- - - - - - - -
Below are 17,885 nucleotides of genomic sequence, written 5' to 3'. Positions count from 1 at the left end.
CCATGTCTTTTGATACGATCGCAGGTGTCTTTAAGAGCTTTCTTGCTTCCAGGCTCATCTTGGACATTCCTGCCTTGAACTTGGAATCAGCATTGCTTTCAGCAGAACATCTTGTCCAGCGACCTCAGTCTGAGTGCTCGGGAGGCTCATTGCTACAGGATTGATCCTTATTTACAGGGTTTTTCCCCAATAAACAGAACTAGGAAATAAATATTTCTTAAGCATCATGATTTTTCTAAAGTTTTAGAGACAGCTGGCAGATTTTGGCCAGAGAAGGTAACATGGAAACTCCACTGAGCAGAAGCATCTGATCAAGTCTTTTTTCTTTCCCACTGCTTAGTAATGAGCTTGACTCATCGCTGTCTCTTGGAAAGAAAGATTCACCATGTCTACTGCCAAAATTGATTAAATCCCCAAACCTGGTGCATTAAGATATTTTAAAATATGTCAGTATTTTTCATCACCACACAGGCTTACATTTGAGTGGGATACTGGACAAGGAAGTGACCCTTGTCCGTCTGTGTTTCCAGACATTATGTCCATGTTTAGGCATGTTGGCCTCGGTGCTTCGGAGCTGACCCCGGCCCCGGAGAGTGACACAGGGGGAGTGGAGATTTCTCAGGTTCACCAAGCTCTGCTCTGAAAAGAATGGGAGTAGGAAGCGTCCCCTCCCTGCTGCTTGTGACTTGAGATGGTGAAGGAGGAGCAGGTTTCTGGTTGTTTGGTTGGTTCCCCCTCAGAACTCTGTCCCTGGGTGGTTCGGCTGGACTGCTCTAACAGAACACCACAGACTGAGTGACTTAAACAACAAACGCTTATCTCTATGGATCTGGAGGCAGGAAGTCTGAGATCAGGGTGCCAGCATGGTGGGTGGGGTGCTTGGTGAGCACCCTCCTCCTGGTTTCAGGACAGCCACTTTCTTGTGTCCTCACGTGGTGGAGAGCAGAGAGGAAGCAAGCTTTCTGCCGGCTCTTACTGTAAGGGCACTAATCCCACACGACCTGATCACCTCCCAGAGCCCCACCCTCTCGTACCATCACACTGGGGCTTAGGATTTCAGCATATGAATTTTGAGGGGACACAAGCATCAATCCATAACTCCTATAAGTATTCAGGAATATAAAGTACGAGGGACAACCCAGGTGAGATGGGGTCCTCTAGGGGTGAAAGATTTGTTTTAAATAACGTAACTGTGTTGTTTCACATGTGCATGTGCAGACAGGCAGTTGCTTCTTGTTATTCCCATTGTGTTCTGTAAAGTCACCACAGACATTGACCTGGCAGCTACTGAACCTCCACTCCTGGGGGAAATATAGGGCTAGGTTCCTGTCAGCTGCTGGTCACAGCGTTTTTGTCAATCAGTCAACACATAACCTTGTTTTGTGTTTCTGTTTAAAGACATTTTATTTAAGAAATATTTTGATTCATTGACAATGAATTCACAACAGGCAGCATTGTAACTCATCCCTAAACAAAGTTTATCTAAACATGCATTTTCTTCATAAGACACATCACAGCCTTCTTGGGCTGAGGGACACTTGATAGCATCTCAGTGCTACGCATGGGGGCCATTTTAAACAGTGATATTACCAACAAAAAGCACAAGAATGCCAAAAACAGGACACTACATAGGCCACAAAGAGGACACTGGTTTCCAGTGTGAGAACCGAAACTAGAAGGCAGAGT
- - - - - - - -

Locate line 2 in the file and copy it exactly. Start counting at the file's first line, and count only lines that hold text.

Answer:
CCATGTCTTTTGATACGATCGCAGGTGTCTTTAAGAGCTTTCTTGCTTCCAGGCTCATCTTGGACATTCCTGCCTTGAACTTGGAATCAGCATTGCTTTCAGCAGAACATCTTGTCCAGCGACCTCAGTCTGAGTGCTCGGGAGGCTCATTGCTACAGGATTGATCCTTATTTACAGGGTTTTTCCCCAATAAACAGAACTAGGAAATAAATATTTCTTAAGCATCATGATTTTTCTAAAGTTTTAGAGACAGCTGGCAGATTTTGGCCAGAGAAGGTAACATGGAAACTCCACTGAGCAGAAGCATCTGATCAAGTCTTTTTTCTTTCCCACTGCTTAGTAATGAGCTTGACTCATCGCTGTCTCTTGGAAAGAAAGATTCACCATGTCTACTGCCAAAATTGATTAAATCCCCAAACCTGGTGCATTAAGATATTTTAAAATATGTCAGTATTTTTCATCACCACACAGGCTTACATTTGAGTGGGATACTGGACAAGGAAGTGACCCTTGTCCGTCTGTGTTTCCAGACATTATGTCCATGTTTAGGCATGTTGGCCTCGGTGCTTCGGAGCTGACCCCGGCCCCGGAGAGTGACACAGGGGGAGTGGAGATTTCTCAGGTTCACCAAGCTCTGCTCTGAAAAGAATGGGAGTAGGAAGCGTCCCCTCCCTGCTGCTTGTGACTTGAGATGGTGAAGGAGGAGCAGGTTTCTGGTTGTTTGGTTGGTTCCCCCTCAGAACTCTGTCCCTGGGTGGTTCGGCTGGACTGCTCTAACAGAACACCACAGACTGAGTGACTTAAACAACAAACGCTTATCTCTATGGATCTGGAGGCAGGAAGTCTGAGATCAGGGTGCCAGCATGGTGGGTGGGGTGCTTGGTGAGCACCCTCCTCCTGGTTTCAGGACAGCCACTTTCTTGTGTCCTCACGTGGTGGAGAGCAGAGAGGAAGCAAGCTTTCTGCCGGCTCTTACTGTAAGGGCACTAATCCCACACGACCTGATCACCTCCCAGAGCCCCACCCTCTCGTACCATCACACTGGGGCTTAGGATTTCAGCATATGAATTTTGAGGGGACACAAGCATCAATCCATAACTCCTATAAGTATTCAGGAATATAAAGTACGAGGGACAACCCAGGTGAGATGGGGTCCTCTAGGGGTGAAAGATTTGTTTTAAATAACGTAACTGTGTTGTTTCACATGTGCATGTGCAGACAGGCAGTTGCTTCTTGTTATTCCCATTGTGTTCTGTAAAGTCACCACAGACATTGACCTGGCAGCTACTGAACCTCCACTCCTGGGGGAAATATAGGGCTAGGTTCCTGTCAGCTGCTGGTCACAGCGTTTTTGTCAATCAGTCAACACATAACCTTGTTTTGTGTTTCTGTTTAAAGACATTTTATTTAAGAAATATTTTGATTCATTGACAATGAATTCACAACAGGCAGCATTGTAACTCATCCCTAAACAAAGTTTATCTAAACATGCATTTTCTTCATAAGACACATCACAGCCTTCTTGGGCTGAGGGACACTTGATAGCATCTCAGTGCTACGCATGGGGGCCATTTTAAACAGTGATATTACCAACAAAAAGCACAAGAATGCCAAAAACAGGACACTACATAGGCCACAAAGAGGACACTGGTTTCCAGTGTGAGAACCGAAACTAGAAGGCAGAGT